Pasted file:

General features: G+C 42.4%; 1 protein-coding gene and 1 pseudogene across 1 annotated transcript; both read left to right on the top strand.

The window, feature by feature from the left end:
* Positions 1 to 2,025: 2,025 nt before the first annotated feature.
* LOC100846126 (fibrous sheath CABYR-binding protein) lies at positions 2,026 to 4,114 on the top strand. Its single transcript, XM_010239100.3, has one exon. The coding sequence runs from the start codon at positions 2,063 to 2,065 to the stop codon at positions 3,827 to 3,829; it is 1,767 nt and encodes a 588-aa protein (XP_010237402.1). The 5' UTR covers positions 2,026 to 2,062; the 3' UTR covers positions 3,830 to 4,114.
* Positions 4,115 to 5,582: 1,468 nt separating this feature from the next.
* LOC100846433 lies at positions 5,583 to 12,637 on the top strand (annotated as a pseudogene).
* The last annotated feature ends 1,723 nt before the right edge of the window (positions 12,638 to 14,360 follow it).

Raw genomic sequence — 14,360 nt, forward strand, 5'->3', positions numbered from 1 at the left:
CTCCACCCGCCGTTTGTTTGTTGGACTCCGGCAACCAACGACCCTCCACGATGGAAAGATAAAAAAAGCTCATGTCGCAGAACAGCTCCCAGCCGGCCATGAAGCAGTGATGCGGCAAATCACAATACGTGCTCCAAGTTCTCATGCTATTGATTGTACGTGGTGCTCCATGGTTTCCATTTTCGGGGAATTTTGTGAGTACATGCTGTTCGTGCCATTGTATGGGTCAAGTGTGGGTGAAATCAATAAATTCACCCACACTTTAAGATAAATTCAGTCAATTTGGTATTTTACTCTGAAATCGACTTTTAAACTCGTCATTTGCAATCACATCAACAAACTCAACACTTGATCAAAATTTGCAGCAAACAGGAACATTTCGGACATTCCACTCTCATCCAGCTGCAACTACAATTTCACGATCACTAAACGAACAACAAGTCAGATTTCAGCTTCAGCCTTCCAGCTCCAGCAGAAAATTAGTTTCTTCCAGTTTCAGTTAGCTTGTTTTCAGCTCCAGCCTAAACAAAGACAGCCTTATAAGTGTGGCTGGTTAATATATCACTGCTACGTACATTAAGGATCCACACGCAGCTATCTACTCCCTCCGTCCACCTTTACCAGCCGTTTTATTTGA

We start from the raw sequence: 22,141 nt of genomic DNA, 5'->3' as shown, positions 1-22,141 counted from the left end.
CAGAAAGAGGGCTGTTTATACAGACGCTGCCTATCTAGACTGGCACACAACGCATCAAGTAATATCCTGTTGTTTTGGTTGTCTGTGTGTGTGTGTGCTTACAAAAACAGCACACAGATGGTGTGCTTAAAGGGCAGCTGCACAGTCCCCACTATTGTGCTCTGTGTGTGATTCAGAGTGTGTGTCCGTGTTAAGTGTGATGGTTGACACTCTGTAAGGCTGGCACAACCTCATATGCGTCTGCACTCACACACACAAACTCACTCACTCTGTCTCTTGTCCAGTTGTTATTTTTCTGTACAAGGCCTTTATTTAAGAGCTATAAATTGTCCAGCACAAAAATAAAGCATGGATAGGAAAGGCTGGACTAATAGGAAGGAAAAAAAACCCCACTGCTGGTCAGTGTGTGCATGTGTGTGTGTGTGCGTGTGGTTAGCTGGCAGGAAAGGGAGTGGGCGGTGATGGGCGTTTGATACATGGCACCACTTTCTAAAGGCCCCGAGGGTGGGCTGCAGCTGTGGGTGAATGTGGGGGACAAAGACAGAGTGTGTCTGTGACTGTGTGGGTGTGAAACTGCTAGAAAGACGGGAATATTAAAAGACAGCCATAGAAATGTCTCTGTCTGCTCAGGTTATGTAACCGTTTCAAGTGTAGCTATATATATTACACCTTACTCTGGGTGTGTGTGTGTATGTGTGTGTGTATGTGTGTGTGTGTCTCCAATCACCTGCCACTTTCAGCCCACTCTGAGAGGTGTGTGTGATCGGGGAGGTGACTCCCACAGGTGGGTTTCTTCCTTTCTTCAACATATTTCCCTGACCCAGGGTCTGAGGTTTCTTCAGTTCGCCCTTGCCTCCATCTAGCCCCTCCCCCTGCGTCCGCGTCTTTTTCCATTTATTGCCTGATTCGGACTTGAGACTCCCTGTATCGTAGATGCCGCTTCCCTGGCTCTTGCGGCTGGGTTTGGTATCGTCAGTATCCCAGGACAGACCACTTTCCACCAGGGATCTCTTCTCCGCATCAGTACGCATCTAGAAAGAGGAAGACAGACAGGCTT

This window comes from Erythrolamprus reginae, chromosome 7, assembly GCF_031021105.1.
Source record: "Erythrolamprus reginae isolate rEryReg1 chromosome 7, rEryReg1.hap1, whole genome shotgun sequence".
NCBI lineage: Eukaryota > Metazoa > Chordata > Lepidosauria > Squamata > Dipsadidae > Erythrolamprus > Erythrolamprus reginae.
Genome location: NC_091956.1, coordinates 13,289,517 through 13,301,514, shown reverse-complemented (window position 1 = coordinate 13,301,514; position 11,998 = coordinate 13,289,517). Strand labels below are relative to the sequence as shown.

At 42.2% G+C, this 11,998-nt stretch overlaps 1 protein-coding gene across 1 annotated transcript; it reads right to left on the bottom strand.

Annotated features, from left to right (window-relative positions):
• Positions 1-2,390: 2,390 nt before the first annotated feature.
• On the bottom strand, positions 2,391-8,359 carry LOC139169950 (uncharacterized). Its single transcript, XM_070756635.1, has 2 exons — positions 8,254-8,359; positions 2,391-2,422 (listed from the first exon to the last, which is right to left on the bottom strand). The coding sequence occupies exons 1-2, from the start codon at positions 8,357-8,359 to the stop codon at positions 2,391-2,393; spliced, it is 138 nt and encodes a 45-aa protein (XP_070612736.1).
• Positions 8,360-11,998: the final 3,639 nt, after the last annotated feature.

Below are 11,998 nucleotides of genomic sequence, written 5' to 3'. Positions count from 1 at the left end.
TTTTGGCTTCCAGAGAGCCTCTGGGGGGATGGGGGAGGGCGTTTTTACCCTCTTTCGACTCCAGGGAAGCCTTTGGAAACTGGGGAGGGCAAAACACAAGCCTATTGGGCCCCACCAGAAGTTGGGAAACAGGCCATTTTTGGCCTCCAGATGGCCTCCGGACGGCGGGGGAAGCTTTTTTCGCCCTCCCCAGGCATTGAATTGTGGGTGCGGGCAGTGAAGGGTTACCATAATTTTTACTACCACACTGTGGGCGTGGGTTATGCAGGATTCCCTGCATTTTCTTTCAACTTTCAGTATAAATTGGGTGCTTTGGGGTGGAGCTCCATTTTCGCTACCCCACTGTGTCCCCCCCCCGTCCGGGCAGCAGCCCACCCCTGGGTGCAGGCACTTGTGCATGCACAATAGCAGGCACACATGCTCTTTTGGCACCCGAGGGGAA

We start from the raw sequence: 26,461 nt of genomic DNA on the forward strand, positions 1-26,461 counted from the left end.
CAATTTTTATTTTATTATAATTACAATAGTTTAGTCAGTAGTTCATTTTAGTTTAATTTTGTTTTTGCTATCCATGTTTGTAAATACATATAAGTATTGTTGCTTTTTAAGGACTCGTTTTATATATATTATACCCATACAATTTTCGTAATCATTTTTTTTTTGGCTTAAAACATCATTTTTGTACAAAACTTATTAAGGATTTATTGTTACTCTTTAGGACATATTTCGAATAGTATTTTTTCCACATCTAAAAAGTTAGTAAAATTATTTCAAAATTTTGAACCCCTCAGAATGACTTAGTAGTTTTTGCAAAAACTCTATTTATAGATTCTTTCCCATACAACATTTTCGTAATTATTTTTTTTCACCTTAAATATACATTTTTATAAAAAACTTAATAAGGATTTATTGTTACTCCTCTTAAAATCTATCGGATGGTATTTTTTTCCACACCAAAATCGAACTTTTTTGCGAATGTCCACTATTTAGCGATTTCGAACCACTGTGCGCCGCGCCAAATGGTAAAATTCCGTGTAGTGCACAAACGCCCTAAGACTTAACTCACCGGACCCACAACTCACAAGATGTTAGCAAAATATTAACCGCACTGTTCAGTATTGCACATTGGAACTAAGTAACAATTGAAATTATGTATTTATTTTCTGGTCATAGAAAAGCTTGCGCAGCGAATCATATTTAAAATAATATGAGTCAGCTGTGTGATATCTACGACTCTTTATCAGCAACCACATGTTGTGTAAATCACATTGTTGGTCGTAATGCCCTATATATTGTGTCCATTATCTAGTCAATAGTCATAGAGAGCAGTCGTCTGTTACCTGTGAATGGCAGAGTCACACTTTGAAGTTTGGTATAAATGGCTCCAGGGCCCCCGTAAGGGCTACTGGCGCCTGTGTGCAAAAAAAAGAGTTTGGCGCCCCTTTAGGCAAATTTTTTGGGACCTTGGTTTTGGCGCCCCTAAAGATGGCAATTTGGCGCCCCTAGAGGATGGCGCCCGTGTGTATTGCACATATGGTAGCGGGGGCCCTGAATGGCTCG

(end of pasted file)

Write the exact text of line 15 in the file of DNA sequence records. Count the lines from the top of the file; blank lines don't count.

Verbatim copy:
Genome location: NC_091956.1, coordinates 13,289,517 through 13,301,514, shown reverse-complemented (window position 1 = coordinate 13,301,514; position 11,998 = coordinate 13,289,517). Strand labels below are relative to the sequence as shown.